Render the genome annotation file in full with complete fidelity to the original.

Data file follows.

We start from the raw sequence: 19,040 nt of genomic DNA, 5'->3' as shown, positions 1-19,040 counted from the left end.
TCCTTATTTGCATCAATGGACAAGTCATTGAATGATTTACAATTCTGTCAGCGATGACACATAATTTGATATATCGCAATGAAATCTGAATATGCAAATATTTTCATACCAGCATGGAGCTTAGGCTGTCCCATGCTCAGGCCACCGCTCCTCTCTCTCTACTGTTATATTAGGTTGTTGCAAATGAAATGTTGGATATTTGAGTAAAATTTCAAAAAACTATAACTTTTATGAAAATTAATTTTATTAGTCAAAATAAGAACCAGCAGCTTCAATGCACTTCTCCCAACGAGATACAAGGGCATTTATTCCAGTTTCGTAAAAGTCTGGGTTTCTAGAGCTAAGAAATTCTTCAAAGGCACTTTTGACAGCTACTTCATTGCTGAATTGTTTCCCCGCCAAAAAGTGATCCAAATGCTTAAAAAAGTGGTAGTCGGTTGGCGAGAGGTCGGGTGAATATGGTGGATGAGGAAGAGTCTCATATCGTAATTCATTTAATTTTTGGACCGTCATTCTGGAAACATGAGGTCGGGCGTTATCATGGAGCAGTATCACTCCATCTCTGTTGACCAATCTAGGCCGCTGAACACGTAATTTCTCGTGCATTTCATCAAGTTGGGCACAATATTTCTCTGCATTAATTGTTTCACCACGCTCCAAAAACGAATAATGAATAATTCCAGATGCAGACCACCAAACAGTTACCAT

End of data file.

We start from the raw sequence: 19,040 nt of genomic DNA, 5'->3' as shown, positions 1-19,040 counted from the left end.
TCCTTATTTGCATCAATGGACAAGTCATTGAATGATTTACAATTCTGTCAGCGATGACACATAATTTGATATATCGCAATGAAATCTGAATATGCAAATATTTTCATACCAGCATGGAGCTTAGGCTGTCCCATGCTCAGGCCACCGCTCCTCTCTCTCTACTGTTATATTAGGTTGTTGCAAATGAAATGTTGGATATTTGAGTAAAATTTCAAAAAACTATAACTTTTATGAAAATTAATTTTATTAGTCAAAATAAGAACCAGCAGCTTCAATGCACTTCTCCCAACGAGATACAAGGGCATTTATTCCAGTTTCGTAAAAGTCTGGGTTTCTAGAGCTAAGAAATTCTTCAAAGGCACTTTTGACAGCTACTTCATTGCTGAATTGTTTCCCCGCCAAAAAGTGATCCAAATGCTTAAAAAAGTGGTAGTCGGTTGGCGAGAGGTCGGGTGAATATGGTGGATGAGGAAGAGTCTCATATCGTAATTCATTTAATTTTTGGACCGTCATTCTGGAAACATGAGGTCGGGCGTTATCATGGAGCAGTATCACTCCATCTCTGTTGACCAATCTAGGCCGCTGAACACGTAATTTCTCGTGCATTTCATCAAGTTGGGCACAATATTTCTCTGCATTAATTGTTTCACCACGCTCCAAAAACGAATAATGAATAATTCCAGATGCAGACCACCAAACAGTTACCAT